There is a consensus among experts and consumers that pulses are a good source of nutrients and fiber. In a traditional hummus recipe, chickpeas are the major ingredient. The present study is aimed at developing new legume dips by exchanging chickpeas (Chd) with dry green (Gld) and red lentils (Rld), dry white beans (Wbd), and dry green peas (Gpd). Presoaking, boiling, proximate composition, pH, energy, color measurement, and sensory evaluation were conducted on the dips using chickpea dip (hummus) as a control. One-way ANOVA was used to determine the differences between the dips. The results revealed significant differences in the proximate composition of legume dips. The protein content of the five samples ranged between 7.46% and 9.19%, while the values varied from 8.59% to 10.93% in fat, 3.88% to 6.54% in crude fiber, 14.48% to 15.51% in carbohydrates, 171.95 to 195.13 in energy, 1.55% to 1.76% in ash, and 63.35% to 66.90% in moisture. These variations could be attributed to the type and composition of each legume, the soaking and boiling process, and the tahini added during the preparation. pH ranged between 4.5 and 4.7. The color measurement indicated that the five legume dips could be considered bright products (high ), with a positive color valuebluered-green and yellow-. Significant differences () were observed in the legume dips sensory evaluation, and the red lentil dip was the most acceptable with results comparable to the chickpea dip; it was followed by the green lentil, white bean, and green pea dips. These results highlight the feasibility of commercial production of legume dip that promotes human health and gives consumers more choices.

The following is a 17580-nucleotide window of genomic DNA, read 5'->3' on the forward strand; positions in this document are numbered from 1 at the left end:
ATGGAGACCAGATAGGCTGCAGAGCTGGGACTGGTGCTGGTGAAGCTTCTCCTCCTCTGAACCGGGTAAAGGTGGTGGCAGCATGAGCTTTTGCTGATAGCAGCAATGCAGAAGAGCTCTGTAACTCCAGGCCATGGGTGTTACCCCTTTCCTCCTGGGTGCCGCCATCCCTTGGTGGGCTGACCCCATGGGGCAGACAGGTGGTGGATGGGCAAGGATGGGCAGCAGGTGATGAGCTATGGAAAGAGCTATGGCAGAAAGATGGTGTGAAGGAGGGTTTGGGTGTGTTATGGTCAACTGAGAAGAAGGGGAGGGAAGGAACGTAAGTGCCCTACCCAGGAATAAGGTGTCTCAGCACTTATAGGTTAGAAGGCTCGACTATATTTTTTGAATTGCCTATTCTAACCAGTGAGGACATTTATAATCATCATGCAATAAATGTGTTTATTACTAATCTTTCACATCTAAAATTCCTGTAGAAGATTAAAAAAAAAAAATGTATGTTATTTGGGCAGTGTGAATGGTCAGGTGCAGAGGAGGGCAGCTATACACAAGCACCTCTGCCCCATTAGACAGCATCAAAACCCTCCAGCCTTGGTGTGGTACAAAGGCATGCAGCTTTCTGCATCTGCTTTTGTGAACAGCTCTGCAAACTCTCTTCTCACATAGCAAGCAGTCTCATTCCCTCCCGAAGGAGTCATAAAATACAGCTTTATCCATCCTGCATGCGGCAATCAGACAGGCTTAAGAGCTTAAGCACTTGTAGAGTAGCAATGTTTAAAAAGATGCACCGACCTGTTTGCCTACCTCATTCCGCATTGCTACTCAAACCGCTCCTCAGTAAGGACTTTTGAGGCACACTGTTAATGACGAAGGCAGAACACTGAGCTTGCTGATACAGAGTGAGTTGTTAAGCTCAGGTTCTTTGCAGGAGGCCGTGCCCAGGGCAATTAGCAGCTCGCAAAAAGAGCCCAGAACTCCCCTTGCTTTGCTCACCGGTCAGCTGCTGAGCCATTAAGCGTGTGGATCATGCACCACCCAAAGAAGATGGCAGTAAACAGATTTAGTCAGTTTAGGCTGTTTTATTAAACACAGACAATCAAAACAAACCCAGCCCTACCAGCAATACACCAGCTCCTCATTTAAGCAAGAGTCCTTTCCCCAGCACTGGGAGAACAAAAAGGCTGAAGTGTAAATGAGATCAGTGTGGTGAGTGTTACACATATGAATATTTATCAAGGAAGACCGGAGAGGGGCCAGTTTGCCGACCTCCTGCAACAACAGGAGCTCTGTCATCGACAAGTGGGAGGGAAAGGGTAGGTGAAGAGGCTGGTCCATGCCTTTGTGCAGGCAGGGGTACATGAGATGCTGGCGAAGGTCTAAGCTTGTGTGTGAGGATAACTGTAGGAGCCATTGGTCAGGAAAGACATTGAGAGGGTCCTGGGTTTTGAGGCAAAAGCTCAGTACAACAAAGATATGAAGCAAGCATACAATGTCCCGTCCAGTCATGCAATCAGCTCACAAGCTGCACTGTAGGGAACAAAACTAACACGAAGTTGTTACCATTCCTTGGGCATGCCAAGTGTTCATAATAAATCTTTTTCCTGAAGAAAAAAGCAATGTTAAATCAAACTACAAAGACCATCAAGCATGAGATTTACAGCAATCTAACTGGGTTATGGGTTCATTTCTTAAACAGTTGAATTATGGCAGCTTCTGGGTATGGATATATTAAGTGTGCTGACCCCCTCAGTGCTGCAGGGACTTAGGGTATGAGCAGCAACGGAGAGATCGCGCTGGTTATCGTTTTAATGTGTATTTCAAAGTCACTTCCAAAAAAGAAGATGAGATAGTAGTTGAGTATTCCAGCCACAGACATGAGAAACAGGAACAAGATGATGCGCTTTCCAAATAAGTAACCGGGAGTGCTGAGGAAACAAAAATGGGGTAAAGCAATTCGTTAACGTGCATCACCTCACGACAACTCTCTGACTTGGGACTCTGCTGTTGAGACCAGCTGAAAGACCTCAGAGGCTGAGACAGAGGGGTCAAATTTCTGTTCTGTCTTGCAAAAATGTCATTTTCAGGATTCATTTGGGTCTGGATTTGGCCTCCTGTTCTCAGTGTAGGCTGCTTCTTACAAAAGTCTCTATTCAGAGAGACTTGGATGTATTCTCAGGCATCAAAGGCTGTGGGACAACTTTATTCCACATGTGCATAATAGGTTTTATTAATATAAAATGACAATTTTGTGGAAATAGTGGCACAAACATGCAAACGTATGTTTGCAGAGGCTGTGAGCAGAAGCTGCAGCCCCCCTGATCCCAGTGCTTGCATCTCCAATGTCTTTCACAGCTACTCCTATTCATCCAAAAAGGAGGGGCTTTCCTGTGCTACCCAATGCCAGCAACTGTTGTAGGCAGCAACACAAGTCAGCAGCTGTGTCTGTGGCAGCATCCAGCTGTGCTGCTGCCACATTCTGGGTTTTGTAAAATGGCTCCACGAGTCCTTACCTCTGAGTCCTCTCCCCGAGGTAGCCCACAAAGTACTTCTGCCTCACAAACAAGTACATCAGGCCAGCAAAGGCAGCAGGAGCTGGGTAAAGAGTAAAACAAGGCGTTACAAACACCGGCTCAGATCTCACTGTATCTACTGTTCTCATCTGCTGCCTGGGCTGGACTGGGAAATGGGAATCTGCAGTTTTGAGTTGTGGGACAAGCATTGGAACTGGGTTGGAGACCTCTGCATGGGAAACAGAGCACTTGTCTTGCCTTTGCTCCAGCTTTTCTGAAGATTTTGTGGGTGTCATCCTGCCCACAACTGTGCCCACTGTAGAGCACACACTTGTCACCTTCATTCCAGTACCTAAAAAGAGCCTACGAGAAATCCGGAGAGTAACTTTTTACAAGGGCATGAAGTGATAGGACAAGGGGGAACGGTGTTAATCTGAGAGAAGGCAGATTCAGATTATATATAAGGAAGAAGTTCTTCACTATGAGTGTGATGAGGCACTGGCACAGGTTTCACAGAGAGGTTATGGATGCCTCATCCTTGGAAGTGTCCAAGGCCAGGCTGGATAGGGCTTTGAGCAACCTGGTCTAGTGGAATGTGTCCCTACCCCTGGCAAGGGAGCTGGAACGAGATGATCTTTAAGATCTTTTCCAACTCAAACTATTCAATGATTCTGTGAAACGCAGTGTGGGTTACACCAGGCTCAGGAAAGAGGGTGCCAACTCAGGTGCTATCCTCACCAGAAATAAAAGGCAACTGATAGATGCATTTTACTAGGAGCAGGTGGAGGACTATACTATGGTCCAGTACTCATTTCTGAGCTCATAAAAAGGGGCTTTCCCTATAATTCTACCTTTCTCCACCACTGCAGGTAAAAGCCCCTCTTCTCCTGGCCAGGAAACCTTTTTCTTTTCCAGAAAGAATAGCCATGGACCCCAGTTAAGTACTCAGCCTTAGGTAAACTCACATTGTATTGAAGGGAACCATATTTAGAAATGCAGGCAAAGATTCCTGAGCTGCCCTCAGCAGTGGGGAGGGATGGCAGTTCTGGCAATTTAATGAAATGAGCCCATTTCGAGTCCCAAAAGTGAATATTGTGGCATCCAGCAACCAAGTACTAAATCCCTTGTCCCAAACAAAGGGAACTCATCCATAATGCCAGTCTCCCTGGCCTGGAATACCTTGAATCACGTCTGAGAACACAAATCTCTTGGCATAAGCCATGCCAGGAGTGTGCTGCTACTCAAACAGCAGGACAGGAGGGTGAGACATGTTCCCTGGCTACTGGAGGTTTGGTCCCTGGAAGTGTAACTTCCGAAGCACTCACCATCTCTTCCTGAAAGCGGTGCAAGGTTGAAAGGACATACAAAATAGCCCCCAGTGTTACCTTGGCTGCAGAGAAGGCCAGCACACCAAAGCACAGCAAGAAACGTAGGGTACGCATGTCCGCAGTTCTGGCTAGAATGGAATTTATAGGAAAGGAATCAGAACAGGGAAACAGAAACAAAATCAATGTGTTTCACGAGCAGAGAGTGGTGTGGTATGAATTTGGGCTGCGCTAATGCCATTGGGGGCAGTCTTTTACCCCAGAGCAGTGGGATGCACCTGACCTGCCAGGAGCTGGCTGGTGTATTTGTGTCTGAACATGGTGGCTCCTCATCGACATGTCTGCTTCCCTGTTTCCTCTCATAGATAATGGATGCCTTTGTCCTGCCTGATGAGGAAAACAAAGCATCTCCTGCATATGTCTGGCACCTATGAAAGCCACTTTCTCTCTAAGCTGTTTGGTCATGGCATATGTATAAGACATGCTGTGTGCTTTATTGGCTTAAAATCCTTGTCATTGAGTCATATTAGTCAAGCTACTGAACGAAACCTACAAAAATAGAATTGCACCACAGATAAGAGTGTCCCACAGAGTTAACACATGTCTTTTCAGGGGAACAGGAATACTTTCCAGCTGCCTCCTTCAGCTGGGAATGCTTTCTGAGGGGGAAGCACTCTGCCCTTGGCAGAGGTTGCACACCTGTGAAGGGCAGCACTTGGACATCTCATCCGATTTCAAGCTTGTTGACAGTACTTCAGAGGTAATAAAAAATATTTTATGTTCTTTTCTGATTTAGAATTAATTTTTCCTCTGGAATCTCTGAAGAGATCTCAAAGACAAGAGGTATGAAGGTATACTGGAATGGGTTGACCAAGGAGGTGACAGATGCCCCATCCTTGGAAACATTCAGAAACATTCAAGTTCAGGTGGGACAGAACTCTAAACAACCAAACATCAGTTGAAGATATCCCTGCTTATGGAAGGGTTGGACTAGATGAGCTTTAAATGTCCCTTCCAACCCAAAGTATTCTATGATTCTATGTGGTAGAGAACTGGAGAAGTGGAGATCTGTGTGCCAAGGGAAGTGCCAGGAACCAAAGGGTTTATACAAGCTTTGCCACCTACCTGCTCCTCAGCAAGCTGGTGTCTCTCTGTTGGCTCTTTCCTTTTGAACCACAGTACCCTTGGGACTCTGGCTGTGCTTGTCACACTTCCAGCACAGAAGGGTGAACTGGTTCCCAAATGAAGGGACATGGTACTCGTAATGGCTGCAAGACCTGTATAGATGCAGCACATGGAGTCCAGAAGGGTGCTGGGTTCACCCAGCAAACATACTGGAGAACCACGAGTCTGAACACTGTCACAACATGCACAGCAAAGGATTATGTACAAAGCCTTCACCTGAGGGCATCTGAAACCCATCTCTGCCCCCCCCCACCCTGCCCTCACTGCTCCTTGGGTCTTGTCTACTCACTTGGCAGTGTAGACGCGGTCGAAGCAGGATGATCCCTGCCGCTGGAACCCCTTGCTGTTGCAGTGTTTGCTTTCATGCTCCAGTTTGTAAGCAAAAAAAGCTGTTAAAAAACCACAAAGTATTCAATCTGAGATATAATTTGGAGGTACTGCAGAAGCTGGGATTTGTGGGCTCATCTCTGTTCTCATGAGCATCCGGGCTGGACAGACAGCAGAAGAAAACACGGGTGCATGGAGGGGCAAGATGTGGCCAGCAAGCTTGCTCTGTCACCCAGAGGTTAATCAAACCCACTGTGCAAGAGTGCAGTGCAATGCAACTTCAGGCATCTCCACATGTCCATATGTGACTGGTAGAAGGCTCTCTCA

1. Introduction

It is anticipated that the world’s population will reach 8.1 billion by 2025 and 9.6 billion by 2050. As the world’s population continues to grow and as climate change threatens to disrupt the food supply, the prospect of widespread food shortages is becoming increasingly real. Both developed and developing countries are currently facing nutritional challenges that necessitate the implementation of effective solutions pertinent to alleviating protein energy malnutrition (in developing countries) and the imbalance of macro- to micronutrient consumption (in developed countries). Therefore, the agrifood industry has a great deal of opportunity and incentive to investigate alternative protein sources, such as plant-based proteins [1].

Being a member of the Leguminosae, legumes are an important source of inexpensive, good-quality protein for consumers. It has the most protein of any plant and meets about 10% of the total protein needs of people around the world [2]. Legumes comprise oilseeds, which include soybeans, peanuts, clover, and mesquite, and pulses, which consist of dry grains of peas, chickpeas, lentils, peas, beans, and lupins [3].

Among the various benefits they provide, consumption of pulses may lessen the risk of acquiring diet-related chronic illnesses (obesity, cardiovascular diseases, and type 2 diabetes), and is also associated with decreased total of blood cholesterol and low-density lipoprotein cholesterol (LDL-C). Furthermore, they have a nutrient profile consistent with weight control and antinutrients [4]. Moreover, the availability of legume-based products can help decrease meat consumption, which has proven effective in preventing diseases such as cancer and hypertension [5].

Legumes have nutritional, sensory, technological, and functional qualities. Similar to their nutritional values, they can be used as ingredients in many options. Many traditional foods in the Middle East are based on legumes of which fuol or medamis (stewed broad beans, Vicia faba, seasoned with garlic, lemon juice, and olive oil), falafel (deep fried flattened balls prepared from a mixture of previously soaked ground broad beans and chickpeas, garlic, onion, and a blend of herbs), and hummus are the most popular [6].